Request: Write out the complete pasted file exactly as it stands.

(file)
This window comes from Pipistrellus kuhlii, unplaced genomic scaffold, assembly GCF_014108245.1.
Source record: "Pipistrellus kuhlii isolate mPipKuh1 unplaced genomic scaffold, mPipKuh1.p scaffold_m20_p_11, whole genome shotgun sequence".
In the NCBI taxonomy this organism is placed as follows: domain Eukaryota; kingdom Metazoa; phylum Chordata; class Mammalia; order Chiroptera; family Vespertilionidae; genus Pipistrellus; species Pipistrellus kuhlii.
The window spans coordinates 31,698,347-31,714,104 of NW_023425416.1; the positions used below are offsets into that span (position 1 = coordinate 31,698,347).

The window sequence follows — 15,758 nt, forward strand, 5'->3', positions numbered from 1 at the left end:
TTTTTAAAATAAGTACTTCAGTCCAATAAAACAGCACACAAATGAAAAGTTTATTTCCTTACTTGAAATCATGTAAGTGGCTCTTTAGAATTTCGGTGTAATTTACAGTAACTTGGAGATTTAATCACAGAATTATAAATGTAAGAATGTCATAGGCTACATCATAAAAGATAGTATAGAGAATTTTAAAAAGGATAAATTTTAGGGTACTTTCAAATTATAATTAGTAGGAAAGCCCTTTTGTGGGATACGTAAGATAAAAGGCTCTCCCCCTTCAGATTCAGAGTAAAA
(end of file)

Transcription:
This window comes from Pipistrellus kuhlii, unplaced genomic scaffold, assembly GCF_014108245.1.
Source record: "Pipistrellus kuhlii isolate mPipKuh1 unplaced genomic scaffold, mPipKuh1.p scaffold_m20_p_11, whole genome shotgun sequence".
In the NCBI taxonomy this organism is placed as follows: domain Eukaryota; kingdom Metazoa; phylum Chordata; class Mammalia; order Chiroptera; family Vespertilionidae; genus Pipistrellus; species Pipistrellus kuhlii.
The window spans coordinates 31,698,347-31,714,104 of NW_023425416.1; the positions used below are offsets into that span (position 1 = coordinate 31,698,347).

The window sequence follows — 15,758 nt, forward strand, 5'->3', positions numbered from 1 at the left end:
TTTTTAAAATAAGTACTTCAGTCCAATAAAACAGCACACAAATGAAAAGTTTATTTCCTTACTTGAAATCATGTAAGTGGCTCTTTAGAATTTCGGTGTAATTTACAGTAACTTGGAGATTTAATCACAGAATTATAAATGTAAGAATGTCATAGGCTACATCATAAAAGATAGTATAGAGAATTTTAAAAAGGATAAATTTTAGGGTACTTTCAAATTATAATTAGTAGGAAAGCCCTTTTGTGGGATACGTAAGATAAAAGGCTCTCCCCCTTCAGATTCAGAGTAAAA